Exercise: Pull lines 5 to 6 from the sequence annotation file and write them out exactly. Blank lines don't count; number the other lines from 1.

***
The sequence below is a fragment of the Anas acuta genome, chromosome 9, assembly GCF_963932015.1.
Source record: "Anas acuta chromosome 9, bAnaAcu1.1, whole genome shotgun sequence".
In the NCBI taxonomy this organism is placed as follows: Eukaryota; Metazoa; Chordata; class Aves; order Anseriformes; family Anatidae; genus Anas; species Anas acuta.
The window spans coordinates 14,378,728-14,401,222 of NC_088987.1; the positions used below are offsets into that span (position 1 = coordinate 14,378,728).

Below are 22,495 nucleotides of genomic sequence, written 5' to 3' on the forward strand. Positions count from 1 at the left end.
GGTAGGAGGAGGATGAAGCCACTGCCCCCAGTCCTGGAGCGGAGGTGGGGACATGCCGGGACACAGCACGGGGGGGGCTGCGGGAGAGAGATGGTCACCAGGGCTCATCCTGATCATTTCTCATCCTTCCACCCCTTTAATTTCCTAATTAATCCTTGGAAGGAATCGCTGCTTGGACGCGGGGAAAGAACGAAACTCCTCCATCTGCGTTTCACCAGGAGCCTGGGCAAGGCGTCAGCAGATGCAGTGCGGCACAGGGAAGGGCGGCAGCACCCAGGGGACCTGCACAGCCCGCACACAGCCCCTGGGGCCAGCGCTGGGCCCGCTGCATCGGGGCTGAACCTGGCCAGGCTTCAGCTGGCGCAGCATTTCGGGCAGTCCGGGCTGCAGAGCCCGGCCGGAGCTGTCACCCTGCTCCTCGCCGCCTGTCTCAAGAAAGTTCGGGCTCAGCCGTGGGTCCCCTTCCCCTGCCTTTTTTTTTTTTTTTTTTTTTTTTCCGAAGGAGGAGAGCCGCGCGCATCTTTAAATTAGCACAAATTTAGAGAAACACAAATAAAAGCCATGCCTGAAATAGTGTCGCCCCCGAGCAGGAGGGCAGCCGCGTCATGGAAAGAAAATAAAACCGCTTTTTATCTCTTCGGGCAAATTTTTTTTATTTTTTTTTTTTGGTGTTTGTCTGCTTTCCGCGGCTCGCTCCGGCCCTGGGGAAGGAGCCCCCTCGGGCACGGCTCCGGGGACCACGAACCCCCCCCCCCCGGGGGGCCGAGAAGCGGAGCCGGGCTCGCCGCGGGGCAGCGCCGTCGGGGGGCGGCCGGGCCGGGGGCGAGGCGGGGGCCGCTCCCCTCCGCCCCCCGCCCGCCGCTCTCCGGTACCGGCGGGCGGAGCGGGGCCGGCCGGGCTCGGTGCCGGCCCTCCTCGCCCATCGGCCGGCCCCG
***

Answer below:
Below are 22,495 nucleotides of genomic sequence, written 5' to 3' on the forward strand. Positions count from 1 at the left end.
GGTAGGAGGAGGATGAAGCCACTGCCCCCAGTCCTGGAGCGGAGGTGGGGACATGCCGGGACACAGCACGGGGGGGGCTGCGGGAGAGAGATGGTCACCAGGGCTCATCCTGATCATTTCTCATCCTTCCACCCCTTTAATTTCCTAATTAATCCTTGGAAGGAATCGCTGCTTGGACGCGGGGAAAGAACGAAACTCCTCCATCTGCGTTTCACCAGGAGCCTGGGCAAGGCGTCAGCAGATGCAGTGCGGCACAGGGAAGGGCGGCAGCACCCAGGGGACCTGCACAGCCCGCACACAGCCCCTGGGGCCAGCGCTGGGCCCGCTGCATCGGGGCTGAACCTGGCCAGGCTTCAGCTGGCGCAGCATTTCGGGCAGTCCGGGCTGCAGAGCCCGGCCGGAGCTGTCACCCTGCTCCTCGCCGCCTGTCTCAAGAAAGTTCGGGCTCAGCCGTGGGTCCCCTTCCCCTGCCTTTTTTTTTTTTTTTTTTTTTTTTCCGAAGGAGGAGAGCCGCGCGCATCTTTAAATTAGCACAAATTTAGAGAAACACAAATAAAAGCCATGCCTGAAATAGTGTCGCCCCCGAGCAGGAGGGCAGCCGCGTCATGGAAAGAAAATAAAACCGCTTTTTATCTCTTCGGGCAAATTTTTTTTATTTTTTTTTTTTGGTGTTTGTCTGCTTTCCGCGGCTCGCTCCGGCCCTGGGGAAGGAGCCCCCTCGGGCACGGCTCCGGGGACCACGAACCCCCCCCCCCCGGGGGGCCGAGAAGCGGAGCCGGGCTCGCCGCGGGGCAGCGCCGTCGGGGGGCGGCCGGGCCGGGGGCGAGGCGGGGGCCGCTCCCCTCCGCCCCCCGCCCGCCGCTCTCCGGTACCGGCGGGCGGAGCGGGGCCGGCCGGGCTCGGTGCCGGCCCTCCTCGCCCATCGGCCGGCCCCG